NC HAS THE SECOND LARGEST UNEMPLOYMENT CRISIS IN THE NATION: More than 350,000 North Carolinians have filed for unemployment since mid-March, state officials said in a daily update Thursday. That’s when businesses starting closing down due to local and statewide orders to try to stem the tide of COVID-19. And those 350,000 people don’t include those who have lost their jobs but haven’t filed for unemployment. There have been numerous reports of problems with the website and phone lines at the state’s unemployment office, which has been swamped by the record job losses, the News & Observer has reported. “North Carolina has the second biggest increase in unemployment due to coronavirus,” WalletHub said, explaining that when taking both numbers into account for all 50 states, only Louisiana has been hit harder.
DPI AND SCHOOL BOARD ISSUE CRITERIA FOR REMOTE LEARNING: The state board approved a DPI recommendation last week saying that regular grades can only be given in grades K-11 if remote learning meets all these requirements: Is accessible by all students for which the learning is intended and is responsive to diverse learning groups. Maintains consistent communication between instructional staff and students. Addresses the curricular and instructional needs associated with appropriate standards. Includes evidence of student learning. Considers the whole child as well as the home learning environment. If all those “critical factors” can’t be met, DPI says students’ grades can’t be negatively impacted. Teachers can still give ungraded feedback in those instances. If a senior was failing as of March 13, they’re to be given a chance to study remotely and to take a final exam to pass to get the PC19 grade. If they don’t pass, they’ll get a “WC19” grade on their transcript, meaning they withdrew.
UNC CHARLOTTE DORMS MAY BE USED FOR CORONAVIRUS PATIENTS: UNC Charlotte’s residence halls may become a field hospital for treating coronavirus patients. Atrium Health and Novant Health have requested to use the campus dorms as a field hospital that is capable of treating 3,000 coronavirus patients. The chancellor of UNC Charlotte said six residence halls may be needed to provide this service. According to the NBC station in Charlotte, logistics are already being worked out, and the field hospital could be functional in a matter of weeks. Mecklenburg County has over 500 cases of coronavirus. Nineteen North Carolina residents have died, including a Montgomery County deputy. Two people from out of state also died while traveling in North Carolina. Another 184 people are in North Carolina hospitals. Today the race begins to apply for small business loans. The government will start distributing loans to local businesses and freelancers today as part of the Paycheck Protection Program. However, thousands of banks across the county have warned that they don't have enough rules to hand out those loans, and suggest 'utter chaos' could be pending.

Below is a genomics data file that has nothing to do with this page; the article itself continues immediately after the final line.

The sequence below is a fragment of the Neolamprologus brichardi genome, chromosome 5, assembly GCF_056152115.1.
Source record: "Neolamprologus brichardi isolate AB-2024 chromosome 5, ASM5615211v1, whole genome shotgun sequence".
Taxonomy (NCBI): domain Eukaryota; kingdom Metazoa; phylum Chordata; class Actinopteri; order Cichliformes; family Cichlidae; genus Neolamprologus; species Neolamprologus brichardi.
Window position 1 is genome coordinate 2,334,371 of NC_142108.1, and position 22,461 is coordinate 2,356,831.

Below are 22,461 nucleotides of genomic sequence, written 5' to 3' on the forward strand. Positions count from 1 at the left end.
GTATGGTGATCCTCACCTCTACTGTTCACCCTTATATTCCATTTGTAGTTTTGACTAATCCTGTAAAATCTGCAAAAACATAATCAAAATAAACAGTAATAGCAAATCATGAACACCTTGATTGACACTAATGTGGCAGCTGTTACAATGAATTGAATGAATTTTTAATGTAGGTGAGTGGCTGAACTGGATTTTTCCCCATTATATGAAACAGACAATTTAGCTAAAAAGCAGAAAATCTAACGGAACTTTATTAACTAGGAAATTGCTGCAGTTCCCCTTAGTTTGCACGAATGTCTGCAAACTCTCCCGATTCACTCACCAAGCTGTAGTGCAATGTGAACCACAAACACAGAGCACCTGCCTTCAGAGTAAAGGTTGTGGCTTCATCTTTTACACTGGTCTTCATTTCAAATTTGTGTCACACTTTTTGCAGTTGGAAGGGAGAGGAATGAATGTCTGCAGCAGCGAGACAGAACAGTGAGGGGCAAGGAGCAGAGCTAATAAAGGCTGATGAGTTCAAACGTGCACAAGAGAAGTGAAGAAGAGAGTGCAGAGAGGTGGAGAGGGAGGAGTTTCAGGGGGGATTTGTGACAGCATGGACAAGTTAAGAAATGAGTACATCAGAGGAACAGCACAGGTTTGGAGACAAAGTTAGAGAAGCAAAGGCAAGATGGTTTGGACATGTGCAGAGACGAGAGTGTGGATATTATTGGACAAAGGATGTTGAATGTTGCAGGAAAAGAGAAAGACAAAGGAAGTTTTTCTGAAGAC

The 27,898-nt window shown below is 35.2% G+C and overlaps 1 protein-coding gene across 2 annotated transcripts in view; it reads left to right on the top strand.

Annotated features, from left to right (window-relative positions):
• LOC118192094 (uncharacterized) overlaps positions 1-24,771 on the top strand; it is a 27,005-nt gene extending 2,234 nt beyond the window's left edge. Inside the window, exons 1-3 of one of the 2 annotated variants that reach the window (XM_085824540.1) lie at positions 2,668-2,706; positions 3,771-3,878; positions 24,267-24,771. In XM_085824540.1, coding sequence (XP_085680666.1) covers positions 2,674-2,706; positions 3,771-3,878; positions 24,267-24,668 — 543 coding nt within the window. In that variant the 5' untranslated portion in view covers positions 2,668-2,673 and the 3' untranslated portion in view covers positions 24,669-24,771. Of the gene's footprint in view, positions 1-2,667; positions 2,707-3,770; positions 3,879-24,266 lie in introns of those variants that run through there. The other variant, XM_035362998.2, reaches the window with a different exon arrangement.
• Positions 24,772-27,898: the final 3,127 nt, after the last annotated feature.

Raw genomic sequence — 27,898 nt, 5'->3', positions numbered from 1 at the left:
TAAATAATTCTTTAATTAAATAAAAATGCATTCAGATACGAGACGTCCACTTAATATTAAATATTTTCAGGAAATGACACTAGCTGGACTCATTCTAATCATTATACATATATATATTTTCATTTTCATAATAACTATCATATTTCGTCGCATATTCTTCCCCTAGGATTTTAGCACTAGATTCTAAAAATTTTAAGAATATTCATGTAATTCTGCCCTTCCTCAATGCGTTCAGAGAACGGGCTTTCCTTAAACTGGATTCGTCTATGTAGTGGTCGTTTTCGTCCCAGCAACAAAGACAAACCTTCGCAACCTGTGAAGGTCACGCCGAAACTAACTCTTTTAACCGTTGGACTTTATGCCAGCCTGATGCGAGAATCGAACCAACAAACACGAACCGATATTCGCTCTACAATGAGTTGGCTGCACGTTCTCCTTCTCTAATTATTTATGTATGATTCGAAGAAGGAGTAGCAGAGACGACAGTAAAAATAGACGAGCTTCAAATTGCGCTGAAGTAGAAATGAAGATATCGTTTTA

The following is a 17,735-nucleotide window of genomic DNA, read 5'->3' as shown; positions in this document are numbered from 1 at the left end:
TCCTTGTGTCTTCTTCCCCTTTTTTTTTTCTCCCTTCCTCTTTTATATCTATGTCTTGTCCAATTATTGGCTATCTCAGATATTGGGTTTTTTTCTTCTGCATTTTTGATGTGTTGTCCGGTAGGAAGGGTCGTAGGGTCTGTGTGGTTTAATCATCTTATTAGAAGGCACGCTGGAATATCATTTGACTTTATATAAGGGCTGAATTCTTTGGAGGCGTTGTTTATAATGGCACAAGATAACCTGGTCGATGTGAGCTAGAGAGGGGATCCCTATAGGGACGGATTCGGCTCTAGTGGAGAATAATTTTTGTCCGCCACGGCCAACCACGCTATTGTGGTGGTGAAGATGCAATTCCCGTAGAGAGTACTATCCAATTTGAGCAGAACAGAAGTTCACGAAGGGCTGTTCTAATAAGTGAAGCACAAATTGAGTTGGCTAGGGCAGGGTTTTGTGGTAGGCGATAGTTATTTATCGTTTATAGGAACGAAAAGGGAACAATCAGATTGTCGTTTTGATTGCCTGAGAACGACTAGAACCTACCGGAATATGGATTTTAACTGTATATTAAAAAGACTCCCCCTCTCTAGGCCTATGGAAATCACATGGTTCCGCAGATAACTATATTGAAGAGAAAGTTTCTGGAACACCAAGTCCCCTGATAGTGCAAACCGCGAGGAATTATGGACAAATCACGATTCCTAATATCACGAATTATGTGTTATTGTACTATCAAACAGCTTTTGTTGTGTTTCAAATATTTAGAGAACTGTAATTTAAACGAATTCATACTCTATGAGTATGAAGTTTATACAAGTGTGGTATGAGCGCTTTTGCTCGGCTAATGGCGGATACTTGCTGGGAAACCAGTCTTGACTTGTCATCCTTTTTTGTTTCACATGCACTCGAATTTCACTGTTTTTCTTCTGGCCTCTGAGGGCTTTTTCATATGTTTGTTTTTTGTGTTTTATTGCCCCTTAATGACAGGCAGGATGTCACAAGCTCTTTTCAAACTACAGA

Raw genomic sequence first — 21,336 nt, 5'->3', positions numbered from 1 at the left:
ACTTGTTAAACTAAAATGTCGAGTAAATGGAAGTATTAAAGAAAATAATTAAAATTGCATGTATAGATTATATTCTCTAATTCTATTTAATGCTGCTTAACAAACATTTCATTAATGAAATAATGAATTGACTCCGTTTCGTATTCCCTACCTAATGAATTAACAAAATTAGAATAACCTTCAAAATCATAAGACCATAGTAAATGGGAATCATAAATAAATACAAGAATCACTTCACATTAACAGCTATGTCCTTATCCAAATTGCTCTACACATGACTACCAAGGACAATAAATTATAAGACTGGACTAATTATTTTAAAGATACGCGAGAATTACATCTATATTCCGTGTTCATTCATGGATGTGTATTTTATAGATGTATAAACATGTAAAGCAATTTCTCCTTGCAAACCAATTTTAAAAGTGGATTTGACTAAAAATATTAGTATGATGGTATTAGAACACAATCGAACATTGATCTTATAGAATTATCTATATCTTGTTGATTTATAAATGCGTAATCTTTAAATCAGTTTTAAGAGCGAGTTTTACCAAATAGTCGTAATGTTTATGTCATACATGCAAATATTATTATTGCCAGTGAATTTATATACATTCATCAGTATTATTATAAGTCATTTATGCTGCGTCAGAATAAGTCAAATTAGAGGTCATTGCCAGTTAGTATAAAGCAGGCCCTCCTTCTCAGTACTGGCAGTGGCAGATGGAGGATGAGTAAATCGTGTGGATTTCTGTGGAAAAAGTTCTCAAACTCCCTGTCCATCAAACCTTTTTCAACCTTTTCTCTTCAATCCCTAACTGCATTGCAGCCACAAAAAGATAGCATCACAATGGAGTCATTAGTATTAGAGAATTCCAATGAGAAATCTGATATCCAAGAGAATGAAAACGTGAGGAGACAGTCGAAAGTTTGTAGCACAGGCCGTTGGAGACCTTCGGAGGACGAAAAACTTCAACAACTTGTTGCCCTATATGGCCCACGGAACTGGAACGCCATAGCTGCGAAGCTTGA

DEM CONVENTION DELAYED UNTIL AUGUST, TRUMP ATTACKS DEM GOVERNORS: The 2020 Democratic National Convention has been pushed back to mid-August as organizers try to navigate the fallout from the coronavirus pandemic. The event, originally scheduled for July 13-17, will instead be held the week of Aug. 17. It’s unclear how many days the convention will be held as planning remains in flux. After “giving thought to how it is this event can have the greatest impact in the electoral process and the greatest impact in terms of what we can bring to Milwaukee, we felt the best decision, not knowing all the answers, was to delay this,” Democratic National Convention CEO Joe Solmonese said. The GOP convention is set for Aug. 24-27. President Donald Trump insisted Thursday his team is delivering medical supplies to states nationwide and that some governors are “complainers” who will never be satisfied. “Some have insatiable appetites & are never satisfied (politics?)” Trump tweeted. “Remember, we are a backup for them.” Trump did not specify which critics he was referring to, but a group of Democratic governors – that includes Gretchen Whitmer of Michigan, Andrew Cuomo of New York, J.B. Pritzker of Illinois and Jay Inslee of Washington state – have criticized the slow pace of federal assistance.
REPUBLICAN GOVERNORS ARE FIGHTING AGAINST SOCIAL DISTANCING: Kay Ivey, the Republican governor of Alabama, put down a marker last week in affirming that it was “not the time to order people to shelter in place.” “Y’all, we are not Louisiana, we are not New York state, we are not California,” she said, suggesting that the fate of hard-hit parts of the country would not be shared by Alabama. In Missouri, Republican Gov. Mike Parson said he was not inclined to “make a blanket policy,” adding, “It’s going to come down to individual responsibilities.” And in Florida, where Gov. Ron DeSantis issued a statewide stay-at-home order this week under growing pressure as his state’s death toll mounted, a Tampa-area megachurch pastor who was arrested for holding services in violation of a local order announced Thursday he was considering reopening the church in time for Easter and is “praying and seeking the Lord for wisdom.” In some cases, skeptics have been slow to acknowledge the science behind the spread of the novel coronavirus. In others, such as Florida, politicians took heed of demands from the business community, which lobbied DeSantis as recently as during a Monday webinar to balance medical imperatives with economic needs. Elsewhere, adamance about local autonomy was pronounced. Some, meanwhile, maintained that it was religious authority that mattered.